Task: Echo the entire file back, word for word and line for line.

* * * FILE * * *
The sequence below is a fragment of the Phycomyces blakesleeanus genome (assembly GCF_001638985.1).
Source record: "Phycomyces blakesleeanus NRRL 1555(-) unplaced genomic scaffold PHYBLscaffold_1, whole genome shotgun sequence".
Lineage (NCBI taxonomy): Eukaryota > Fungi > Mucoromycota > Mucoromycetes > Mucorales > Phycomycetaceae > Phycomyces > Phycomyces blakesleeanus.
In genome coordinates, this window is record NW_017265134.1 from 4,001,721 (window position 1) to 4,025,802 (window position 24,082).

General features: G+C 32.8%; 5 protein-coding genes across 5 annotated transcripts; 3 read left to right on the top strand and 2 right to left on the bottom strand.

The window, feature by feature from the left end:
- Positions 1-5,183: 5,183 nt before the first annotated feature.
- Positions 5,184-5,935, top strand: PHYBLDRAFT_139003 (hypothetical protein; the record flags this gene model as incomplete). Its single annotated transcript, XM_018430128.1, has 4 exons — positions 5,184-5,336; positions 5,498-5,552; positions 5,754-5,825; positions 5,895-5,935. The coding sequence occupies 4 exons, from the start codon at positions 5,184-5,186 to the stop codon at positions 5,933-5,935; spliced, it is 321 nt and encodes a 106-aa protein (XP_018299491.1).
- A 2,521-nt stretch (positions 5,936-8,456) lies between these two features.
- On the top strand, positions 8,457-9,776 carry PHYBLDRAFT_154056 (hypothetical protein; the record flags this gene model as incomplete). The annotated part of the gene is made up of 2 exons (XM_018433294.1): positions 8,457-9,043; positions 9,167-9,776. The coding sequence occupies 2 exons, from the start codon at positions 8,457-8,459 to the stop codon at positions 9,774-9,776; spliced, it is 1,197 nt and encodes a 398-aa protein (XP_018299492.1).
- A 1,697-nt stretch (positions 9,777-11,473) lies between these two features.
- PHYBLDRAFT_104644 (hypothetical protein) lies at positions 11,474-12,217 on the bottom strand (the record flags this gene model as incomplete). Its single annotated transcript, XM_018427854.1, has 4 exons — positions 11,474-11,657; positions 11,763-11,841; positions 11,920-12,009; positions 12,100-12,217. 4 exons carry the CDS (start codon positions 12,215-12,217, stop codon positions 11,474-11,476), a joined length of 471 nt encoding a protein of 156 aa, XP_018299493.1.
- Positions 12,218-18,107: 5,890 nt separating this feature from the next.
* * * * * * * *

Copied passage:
The sequence below is a fragment of the Phycomyces blakesleeanus genome (assembly GCF_001638985.1).
Source record: "Phycomyces blakesleeanus NRRL 1555(-) unplaced genomic scaffold PHYBLscaffold_1, whole genome shotgun sequence".
Lineage (NCBI taxonomy): Eukaryota > Fungi > Mucoromycota > Mucoromycetes > Mucorales > Phycomycetaceae > Phycomyces > Phycomyces blakesleeanus.
In genome coordinates, this window is record NW_017265134.1 from 4,001,721 (window position 1) to 4,025,802 (window position 24,082).

General features: G+C 32.8%; 5 protein-coding genes across 5 annotated transcripts; 3 read left to right on the top strand and 2 right to left on the bottom strand.

The window, feature by feature from the left end:
- Positions 1-5,183: 5,183 nt before the first annotated feature.
- Positions 5,184-5,935, top strand: PHYBLDRAFT_139003 (hypothetical protein; the record flags this gene model as incomplete). Its single annotated transcript, XM_018430128.1, has 4 exons — positions 5,184-5,336; positions 5,498-5,552; positions 5,754-5,825; positions 5,895-5,935. The coding sequence occupies 4 exons, from the start codon at positions 5,184-5,186 to the stop codon at positions 5,933-5,935; spliced, it is 321 nt and encodes a 106-aa protein (XP_018299491.1).
- A 2,521-nt stretch (positions 5,936-8,456) lies between these two features.
- On the top strand, positions 8,457-9,776 carry PHYBLDRAFT_154056 (hypothetical protein; the record flags this gene model as incomplete). The annotated part of the gene is made up of 2 exons (XM_018433294.1): positions 8,457-9,043; positions 9,167-9,776. The coding sequence occupies 2 exons, from the start codon at positions 8,457-8,459 to the stop codon at positions 9,774-9,776; spliced, it is 1,197 nt and encodes a 398-aa protein (XP_018299492.1).
- A 1,697-nt stretch (positions 9,777-11,473) lies between these two features.
- PHYBLDRAFT_104644 (hypothetical protein) lies at positions 11,474-12,217 on the bottom strand (the record flags this gene model as incomplete). Its single annotated transcript, XM_018427854.1, has 4 exons — positions 11,474-11,657; positions 11,763-11,841; positions 11,920-12,009; positions 12,100-12,217. 4 exons carry the CDS (start codon positions 12,215-12,217, stop codon positions 11,474-11,476), a joined length of 471 nt encoding a protein of 156 aa, XP_018299493.1.
- Positions 12,218-18,107: 5,890 nt separating this feature from the next.